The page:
The Passion of Jesus Christ was all about people. Jesus suffered and died for all people. People were there. People took part. People stood by and watched. What do we know about these people? Each service in our midweek Lenten series centers on a key person or people and their roles in Jesus’ death and resurrection—from Judas, to Pontius Pilate, to the women who first saw the resurrected Jesus.    Through our observance of their place in the Passion, may God help us gain insights into our lives in Him and strengthen our faith to follow Him more dearly.

People Of The Passion

# 1: Judas, the Opportunist – Luke 22:1-6; John 12:4-6

# 2: Caiaphas, the Schemer – John 11:47-53; February 21,2024

# 3: Nicodemus, the Silent Believer – John 3:1,2

# 4: Peter, the Impetuous yet Faithful Disciples – Luke 22:31-34

# 5: Pontius Pilate, the Thinker – John 19:12

# 6: One of the Mob, the Follower – Matthew 27:20-23


Calendar & Announcements for Zion Evangelical Lutheran Church


March 10


March 11


March 12


March 13


March 14


March 15


March 16

Next Sun.

March 17

9:00 am

Divine Worship Service

online -Facebook

10:15 am

Fellowship & Bible Study


Lent 4 – Laetare

11 am

Midweek Bible Class

5:45 pm

Supper: Irish

6:45 pm

Midweek Lent 5

Youth Retreat at Christ Alone LC, Friday and Saturday


9:00 am

Divine Worship Service

with Holy Communion online – Facebook

10:15 am

Fellowship & Bible Study

Lent 5 – Judica


A Brief Bible Study on God’s Word for Today

Our Savior is a God of mercy and kindness; He is the God of promise. Our very existence is testimony to that fact. Daily He provides us with all that we need to keep our body and life. He also grants protection from all earthly dangers. But most of all our Savior provides us with food for the soul. In His Word we receive the promise of sins forgiven and free salvation. All is accomplished through grace.

The Old Testament Lesson: Isaiah 55:1-7 (answers are found on the back side)

  1. What satisfying sustenance does God promise to His people?
  2. What is the imitation bread in which some invest?
  3. To whom do verses 4-5 point?

Those We Remember In Our Prayers: Greg Miller; William & Laurie Moon; Pauline Jaeger; Kirsten Jaster (Laurie Moon’s sister); Greg Pierson (Long’s son-in-law); Libya, (Jodi Milam’s granddaughter); Barbara Long; Kathy Workentine; Robbie Woessner; Kay Schmidt at Quail Creek Rehab after tumor removal; Liz Lisenby as she undergoes treatment for her blood disease; Norine Richardson; Loise Wiese.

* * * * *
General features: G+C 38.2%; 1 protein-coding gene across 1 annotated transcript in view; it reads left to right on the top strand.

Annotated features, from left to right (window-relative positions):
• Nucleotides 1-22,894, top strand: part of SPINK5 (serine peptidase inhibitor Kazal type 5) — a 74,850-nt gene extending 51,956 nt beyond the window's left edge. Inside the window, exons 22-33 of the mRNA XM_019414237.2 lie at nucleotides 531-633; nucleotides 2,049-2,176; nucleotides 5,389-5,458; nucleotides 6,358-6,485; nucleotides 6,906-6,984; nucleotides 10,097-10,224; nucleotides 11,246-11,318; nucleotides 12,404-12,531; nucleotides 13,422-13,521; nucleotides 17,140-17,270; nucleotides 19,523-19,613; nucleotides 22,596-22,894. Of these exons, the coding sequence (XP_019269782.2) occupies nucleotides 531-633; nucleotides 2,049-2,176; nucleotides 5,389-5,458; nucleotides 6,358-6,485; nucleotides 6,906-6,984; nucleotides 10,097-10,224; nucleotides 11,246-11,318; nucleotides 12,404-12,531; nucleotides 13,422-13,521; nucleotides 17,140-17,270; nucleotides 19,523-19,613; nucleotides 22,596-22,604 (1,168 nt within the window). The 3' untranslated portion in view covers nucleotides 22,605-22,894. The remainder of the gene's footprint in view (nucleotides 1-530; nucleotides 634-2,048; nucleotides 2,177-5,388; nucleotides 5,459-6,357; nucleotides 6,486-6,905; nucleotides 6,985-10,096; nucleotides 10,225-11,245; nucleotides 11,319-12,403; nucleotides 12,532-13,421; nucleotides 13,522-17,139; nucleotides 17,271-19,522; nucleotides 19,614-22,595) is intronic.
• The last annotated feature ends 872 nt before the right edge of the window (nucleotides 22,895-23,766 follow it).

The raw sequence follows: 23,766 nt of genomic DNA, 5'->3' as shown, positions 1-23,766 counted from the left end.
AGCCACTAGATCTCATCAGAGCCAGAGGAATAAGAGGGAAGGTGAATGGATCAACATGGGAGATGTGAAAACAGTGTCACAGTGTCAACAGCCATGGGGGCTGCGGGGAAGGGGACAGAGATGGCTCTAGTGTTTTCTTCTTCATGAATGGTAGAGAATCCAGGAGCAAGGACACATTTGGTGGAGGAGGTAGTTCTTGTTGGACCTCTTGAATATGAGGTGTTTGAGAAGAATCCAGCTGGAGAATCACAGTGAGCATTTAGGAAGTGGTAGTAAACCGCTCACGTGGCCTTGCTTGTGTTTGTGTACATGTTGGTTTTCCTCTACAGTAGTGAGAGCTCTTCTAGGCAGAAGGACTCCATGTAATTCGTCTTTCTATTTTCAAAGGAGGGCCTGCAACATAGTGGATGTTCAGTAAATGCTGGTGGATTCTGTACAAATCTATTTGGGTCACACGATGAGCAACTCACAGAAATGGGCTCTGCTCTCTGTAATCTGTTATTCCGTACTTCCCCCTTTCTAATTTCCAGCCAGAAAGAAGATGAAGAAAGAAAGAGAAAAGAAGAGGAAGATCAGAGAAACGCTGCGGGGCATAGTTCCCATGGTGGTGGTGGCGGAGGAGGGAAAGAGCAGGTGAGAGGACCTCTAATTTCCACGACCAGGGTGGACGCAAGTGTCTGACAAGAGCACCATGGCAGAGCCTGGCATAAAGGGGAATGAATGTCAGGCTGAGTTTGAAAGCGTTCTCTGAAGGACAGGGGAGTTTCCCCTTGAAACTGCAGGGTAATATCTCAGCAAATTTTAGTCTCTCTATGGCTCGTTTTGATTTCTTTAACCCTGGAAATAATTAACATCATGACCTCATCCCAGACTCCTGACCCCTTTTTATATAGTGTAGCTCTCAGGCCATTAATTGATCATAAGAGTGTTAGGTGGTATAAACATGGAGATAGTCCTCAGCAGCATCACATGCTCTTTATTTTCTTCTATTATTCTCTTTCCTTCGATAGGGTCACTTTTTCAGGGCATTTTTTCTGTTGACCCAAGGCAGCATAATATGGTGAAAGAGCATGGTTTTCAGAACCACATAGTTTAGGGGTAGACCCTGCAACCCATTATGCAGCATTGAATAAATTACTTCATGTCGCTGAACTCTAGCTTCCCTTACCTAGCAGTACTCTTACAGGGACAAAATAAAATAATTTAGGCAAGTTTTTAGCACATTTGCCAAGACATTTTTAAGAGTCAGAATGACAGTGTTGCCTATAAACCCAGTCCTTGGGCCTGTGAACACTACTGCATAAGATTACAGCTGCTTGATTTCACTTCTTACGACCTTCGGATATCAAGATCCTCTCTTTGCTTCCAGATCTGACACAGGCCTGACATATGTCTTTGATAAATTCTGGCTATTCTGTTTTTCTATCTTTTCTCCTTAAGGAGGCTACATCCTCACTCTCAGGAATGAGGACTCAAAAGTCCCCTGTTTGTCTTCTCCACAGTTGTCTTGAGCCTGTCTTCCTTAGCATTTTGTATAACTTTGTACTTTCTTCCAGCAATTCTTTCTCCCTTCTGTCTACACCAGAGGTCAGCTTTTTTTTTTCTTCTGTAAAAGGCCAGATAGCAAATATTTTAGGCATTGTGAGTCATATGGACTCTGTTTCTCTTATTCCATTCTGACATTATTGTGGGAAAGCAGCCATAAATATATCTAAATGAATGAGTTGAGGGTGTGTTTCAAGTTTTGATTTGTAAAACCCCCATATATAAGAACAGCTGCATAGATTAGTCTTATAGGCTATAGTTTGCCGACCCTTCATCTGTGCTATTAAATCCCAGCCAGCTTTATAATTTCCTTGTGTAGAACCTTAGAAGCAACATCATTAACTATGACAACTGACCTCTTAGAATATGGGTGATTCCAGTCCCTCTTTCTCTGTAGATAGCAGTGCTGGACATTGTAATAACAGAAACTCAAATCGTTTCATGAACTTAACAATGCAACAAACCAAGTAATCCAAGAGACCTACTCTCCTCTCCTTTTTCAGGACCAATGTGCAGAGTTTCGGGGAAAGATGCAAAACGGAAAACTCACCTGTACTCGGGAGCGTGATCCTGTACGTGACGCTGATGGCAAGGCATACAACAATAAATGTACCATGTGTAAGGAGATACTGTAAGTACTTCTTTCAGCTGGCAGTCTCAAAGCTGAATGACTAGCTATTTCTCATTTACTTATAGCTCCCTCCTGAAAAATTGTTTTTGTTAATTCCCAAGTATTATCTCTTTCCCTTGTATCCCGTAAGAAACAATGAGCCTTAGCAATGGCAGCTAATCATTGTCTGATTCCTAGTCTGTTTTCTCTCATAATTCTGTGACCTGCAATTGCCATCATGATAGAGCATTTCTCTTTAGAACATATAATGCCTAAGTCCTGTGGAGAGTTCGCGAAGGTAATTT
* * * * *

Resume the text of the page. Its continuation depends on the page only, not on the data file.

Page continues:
Forward in Christ’s latest edition for March has arrived. There are copies in the narthex for family and friends.

Divine Call Sent At the joint call meeting of Zion and Peace this past Thursday, Pastor Steven Bauer was selected to whom our call for pastor will be sent. He is 49 years old and presently serves Immanuel Lutheran Church, Gibbon, MN. He and wife Karin have two older children, 20 and 17 years old. Please keep Pastor Bauer and family in your prayers over the next few weeks as he prayerfully considers where the Lord would have him serve in His Kingdom of Grace.

Looking at the Lenten Season This coming Thursday, March 14, we return to our mid-week Lenten observance time with our suppers and services – at Zion, Thursday evenings, 5:45 and 6:30 pm, and at Peace in Marshfield, Wednesday evenings, 6 and 7 pm. The Lenten theme this year is People of the Passion. Each service in our midweek Lenten series centers on a key person or people and a characteristic of them that played into their roles in Jesus’ death and resurrection. This week’s focus will be Pontius Pilate – The Thinker.

Upcoming Services and Events

Thursday, March 14 – Midweek Lent 5: Supper at 5:45 pm; Service at 6:30 pm

Friday-Saturday, March 15-16 – Youth Retreat at Christ Alone LC, Dardenne Prairie, MO – “Preparing to Give an Answer”

Tuesday, March 19 – Elders, Trustees, and Church Council Monthly Meeting

Next Sunday’s Lessons:               

Lent 5 – Judica: Numbers 21:4-9; Hebrews 9:11-15; John 8:46-59 (Historic Pericope Series)

Answers to Today’s Old Testament Lesson Brief Study:

  1. In His Word, Jesus promises to give us food and drink that is truly satisfying, for it will quench the hunger and thirst we feel because of our sin. This spiritual food and drink offer us forgiveness of sins and eternal life, a truly satisfying fare!
  2. The imitation bread might look appealing on the outside, but it offers no relief from hunger. Consider the many religious practices performed to make oneself right with God. But we can never know with certainty if we’ve offered enough; therefore, we are never truly satisfied—a most unsatisfactory fare!
  3. The Holy One of Israel must be pointing to our Savior, Jesus Christ.

This week I am praying for……  


Pastor Edwin Lehmann

Preacher: Pastor Edwin Lehmann